Research, development and production of plant- based medicines in Africa. Example of Rwanda
Van Puyvelde, L.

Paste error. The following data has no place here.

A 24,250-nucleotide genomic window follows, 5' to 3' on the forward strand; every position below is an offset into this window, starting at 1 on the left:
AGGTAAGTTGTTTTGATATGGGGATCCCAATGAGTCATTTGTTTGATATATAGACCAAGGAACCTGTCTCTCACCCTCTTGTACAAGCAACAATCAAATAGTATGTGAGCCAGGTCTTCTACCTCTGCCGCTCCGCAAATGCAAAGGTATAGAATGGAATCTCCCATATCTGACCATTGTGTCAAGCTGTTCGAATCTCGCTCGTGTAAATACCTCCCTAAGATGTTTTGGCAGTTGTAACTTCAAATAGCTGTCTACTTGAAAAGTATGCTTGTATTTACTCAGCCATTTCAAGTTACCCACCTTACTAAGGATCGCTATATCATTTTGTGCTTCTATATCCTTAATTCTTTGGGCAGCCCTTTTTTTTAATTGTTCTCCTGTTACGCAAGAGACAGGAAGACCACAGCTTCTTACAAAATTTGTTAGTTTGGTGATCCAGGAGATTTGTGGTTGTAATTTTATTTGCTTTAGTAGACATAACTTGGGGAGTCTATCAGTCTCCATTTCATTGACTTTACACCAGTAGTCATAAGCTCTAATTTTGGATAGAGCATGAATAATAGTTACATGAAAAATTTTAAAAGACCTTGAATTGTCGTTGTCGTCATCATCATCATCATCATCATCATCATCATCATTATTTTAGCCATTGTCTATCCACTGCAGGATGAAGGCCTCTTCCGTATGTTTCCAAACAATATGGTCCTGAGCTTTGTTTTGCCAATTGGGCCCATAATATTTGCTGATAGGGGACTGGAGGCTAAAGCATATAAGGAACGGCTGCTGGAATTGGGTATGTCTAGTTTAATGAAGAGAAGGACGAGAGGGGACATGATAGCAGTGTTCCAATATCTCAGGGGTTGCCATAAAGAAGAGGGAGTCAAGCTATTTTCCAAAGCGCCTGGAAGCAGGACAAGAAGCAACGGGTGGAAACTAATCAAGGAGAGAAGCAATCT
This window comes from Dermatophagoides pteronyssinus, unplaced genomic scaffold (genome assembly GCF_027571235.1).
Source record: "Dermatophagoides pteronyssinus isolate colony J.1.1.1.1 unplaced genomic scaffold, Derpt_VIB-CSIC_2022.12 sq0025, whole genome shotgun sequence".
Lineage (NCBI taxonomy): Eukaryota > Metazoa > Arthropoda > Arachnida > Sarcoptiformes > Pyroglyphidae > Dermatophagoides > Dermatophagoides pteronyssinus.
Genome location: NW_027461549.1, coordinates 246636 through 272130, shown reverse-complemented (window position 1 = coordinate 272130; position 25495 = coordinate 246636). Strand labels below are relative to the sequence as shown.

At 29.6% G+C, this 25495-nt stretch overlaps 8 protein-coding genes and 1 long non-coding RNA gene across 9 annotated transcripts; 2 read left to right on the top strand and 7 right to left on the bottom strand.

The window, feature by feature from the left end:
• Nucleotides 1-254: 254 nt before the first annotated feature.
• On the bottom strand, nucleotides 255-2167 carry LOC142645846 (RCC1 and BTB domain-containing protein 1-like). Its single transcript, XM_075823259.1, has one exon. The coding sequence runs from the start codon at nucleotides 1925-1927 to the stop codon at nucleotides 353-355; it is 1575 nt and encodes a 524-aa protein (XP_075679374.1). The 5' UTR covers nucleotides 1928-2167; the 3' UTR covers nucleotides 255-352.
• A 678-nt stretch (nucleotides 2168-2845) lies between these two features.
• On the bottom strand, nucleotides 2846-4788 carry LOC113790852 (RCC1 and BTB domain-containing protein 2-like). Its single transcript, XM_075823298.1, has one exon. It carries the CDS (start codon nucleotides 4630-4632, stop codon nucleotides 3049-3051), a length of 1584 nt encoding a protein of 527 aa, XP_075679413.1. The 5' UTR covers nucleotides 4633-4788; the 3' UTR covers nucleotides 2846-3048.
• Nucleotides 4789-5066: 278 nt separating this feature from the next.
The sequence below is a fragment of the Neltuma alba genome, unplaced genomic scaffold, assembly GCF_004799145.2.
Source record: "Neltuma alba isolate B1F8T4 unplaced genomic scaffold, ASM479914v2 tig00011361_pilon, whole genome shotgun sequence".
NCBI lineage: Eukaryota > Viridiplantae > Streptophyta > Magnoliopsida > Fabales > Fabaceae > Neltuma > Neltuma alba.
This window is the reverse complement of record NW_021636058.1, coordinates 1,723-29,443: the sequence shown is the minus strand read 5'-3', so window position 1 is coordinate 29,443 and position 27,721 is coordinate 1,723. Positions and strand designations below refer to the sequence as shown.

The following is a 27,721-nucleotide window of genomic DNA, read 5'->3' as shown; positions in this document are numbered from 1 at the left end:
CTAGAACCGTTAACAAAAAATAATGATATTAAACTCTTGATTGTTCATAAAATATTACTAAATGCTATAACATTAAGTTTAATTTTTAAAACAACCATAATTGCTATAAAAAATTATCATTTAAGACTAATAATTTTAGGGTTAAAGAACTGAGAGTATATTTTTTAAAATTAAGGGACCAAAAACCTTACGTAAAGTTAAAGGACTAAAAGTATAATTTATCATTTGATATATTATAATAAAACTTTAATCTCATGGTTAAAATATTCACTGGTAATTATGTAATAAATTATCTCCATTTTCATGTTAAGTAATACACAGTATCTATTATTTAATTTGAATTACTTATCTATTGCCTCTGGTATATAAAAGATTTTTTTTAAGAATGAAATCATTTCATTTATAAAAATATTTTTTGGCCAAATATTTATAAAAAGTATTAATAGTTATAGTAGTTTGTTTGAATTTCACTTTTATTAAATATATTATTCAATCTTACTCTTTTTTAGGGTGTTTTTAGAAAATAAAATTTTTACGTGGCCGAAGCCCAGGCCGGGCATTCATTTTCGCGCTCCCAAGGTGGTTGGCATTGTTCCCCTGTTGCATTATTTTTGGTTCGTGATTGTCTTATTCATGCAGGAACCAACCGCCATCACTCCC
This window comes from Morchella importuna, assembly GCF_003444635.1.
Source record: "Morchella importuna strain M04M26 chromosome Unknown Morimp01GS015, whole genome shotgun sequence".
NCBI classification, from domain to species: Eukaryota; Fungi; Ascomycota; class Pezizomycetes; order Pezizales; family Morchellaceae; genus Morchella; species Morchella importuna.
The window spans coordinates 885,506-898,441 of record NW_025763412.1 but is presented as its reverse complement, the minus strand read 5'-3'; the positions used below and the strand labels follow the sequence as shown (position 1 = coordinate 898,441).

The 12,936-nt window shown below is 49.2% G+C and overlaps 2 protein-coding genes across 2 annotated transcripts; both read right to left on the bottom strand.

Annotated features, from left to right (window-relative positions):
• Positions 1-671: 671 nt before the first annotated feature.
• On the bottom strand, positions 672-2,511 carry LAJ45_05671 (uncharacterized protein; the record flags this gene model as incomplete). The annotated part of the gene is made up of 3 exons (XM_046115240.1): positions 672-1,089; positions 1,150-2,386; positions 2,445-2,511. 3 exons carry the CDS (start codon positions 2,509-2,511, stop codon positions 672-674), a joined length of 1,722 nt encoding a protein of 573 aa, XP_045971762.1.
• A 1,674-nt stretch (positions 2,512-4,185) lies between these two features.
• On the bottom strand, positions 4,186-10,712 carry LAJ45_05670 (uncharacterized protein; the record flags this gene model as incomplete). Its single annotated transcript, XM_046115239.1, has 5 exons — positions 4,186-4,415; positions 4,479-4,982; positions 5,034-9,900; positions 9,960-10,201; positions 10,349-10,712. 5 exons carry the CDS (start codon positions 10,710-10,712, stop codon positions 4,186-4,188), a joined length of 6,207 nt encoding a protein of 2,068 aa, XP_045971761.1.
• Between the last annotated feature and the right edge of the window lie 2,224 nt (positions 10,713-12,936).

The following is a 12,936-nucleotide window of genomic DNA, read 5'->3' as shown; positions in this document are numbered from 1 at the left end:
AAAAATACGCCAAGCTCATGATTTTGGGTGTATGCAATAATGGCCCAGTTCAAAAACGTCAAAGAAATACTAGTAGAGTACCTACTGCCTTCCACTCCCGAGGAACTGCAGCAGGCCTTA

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Rwanda is one of the smallest and poorest countries in Central Africa. It possesses a wealth of traditional medicine that is still very much alive. This traditional medicine can be viewed as a rich resource and as having real potential in resolving the country's various health problems. But, sadly, in the countries where this form of medicine flourishes, it cannot find the socio-technical support needed to exploit it and get the most out of it. The World Health Organization has recognized the part that this medicine must play in its health program for the year 2000. In Rwanda, as in other developing countries, around 80% of the population has recourse to this medicine which is packed with a great mass of knowledge that is still secret and that needs to be saved quickly if it is not to disappear altogether. This is made all the more urgent by the fact that the arsenal of so-called modem medicines can no longer cope with the many different health problems and that these medicines are less and less available. It is very fortunate that peoples or groups of people who have no other recourse to medicine than the traditional variety have not abandoned it. It makes it possible to come upon new combined resources that guarantee endogenous development while opening up new capacities for further progress and co-development. If. for peoples of the least developed countries like Rwanda, medicinal plants and traditional medicine retain such an important place, not only for their own benefit but also for that of the whole human race, are there not grounds for preserving this heritage or, better still, exploiting and developing it as a response to bad development in the South and in the North? Indeed is there not the obligation to do so? That at least was the idea that motivated certain researchers at the National University of Rwanda (N.U.R.) in their efforts to (re)direct their research activities and give them greater social usefulness with sustainable development as the goal.